Nina Lutz

Ofrenda Digital

Interactive and immersive projection installation

Nina Lutz

Phoenix, AZ, USA

As the world rapidly changes and various instabilities threaten traditions that rely on public space, Ofrenda Digital seeks to serve as an artistic, educational, and archival piece. Originally started as a research project regarding different artistic archival methods for cultural traditions, this artwork uses dynamic projection mapping to immerse the user in Día de Muertos and the Spanish language.

Viewers experience a variety of data-driven narratives from celebrations across different cities — from posted and archival photographs and videos and sounds — to fully computationally generated designs. A variety of beautiful projected animations corresponding with different real-world celebrations illuminate an altar surface as well as white plaster calaveras (skulls).

As viewers continue to interact with the media, the animations change and evolve based on these interactions. Due to its generative nature, no animation loop is exactly the same.

Technology provides life to an otherwise stagnant installation, but only through interactions from viewers do the animations continue, and only via artifacts of real-life celebrations in different cities do they exist. This project, and projects like it, are motivated by the fact that as mass migration and social and climate instability occur, these types of traditions linked to physical shrines and public spaces come under threat — and that through beauty and technology, new traditions and methods can be explored and fostered.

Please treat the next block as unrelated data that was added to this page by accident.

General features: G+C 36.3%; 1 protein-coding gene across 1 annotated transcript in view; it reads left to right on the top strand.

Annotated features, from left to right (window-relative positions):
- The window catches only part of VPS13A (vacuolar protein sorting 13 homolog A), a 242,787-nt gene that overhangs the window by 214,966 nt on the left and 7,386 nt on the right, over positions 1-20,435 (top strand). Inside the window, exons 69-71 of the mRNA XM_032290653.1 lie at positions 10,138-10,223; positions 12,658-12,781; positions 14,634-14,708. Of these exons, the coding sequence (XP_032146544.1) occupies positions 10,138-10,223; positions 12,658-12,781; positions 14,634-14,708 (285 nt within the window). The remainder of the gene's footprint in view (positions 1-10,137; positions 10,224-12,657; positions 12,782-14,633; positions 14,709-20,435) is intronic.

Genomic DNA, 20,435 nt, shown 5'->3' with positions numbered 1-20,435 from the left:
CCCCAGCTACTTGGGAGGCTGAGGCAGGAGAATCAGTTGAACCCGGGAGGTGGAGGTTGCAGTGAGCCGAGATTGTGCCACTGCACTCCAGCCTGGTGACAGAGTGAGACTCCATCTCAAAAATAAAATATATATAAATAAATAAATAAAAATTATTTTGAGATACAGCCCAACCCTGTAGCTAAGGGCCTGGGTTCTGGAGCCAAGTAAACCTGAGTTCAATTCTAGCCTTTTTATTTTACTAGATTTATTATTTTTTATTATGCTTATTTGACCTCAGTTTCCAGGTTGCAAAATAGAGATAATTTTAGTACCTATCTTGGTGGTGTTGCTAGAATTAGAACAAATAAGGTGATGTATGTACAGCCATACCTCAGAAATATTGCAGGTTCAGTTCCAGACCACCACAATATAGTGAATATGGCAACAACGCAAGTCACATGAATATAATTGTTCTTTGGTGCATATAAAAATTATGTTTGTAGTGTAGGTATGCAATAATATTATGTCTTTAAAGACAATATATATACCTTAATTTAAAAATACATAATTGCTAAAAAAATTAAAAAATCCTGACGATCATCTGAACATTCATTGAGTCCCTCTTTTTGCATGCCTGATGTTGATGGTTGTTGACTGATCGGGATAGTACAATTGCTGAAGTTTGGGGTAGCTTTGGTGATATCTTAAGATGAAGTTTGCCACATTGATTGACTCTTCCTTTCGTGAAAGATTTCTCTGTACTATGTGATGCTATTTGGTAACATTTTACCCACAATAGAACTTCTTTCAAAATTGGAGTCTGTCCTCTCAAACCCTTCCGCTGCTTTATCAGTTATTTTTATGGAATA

This artwork proposes beautiful ways that these traditions may be archived, preserved, and experienced — as well as inviting viewers to imagine the future of their own traditions with art and technology.


Nina M. Lutz is a Phoenix-born computer scientist and designer. She holds a B.Sc in Computer Science and Design from MIT and is graduating this fall with her MS in Media Arts and Sciences from MIT.

Where many computer scientists want to make computers think more like people, Lutz aims to use computers to remind us to think of other people. Lutz’s methods in doing this reconsider the design and technology choices around the exploration of human identity through technology and art.

Lutz considers her work a love letter between computer science and art. She leverages computational and artistic methods in the form of interactive experiences and creative technologies that are empowering and imaginative and can be adapted for a variety of expressions by different communities and creators.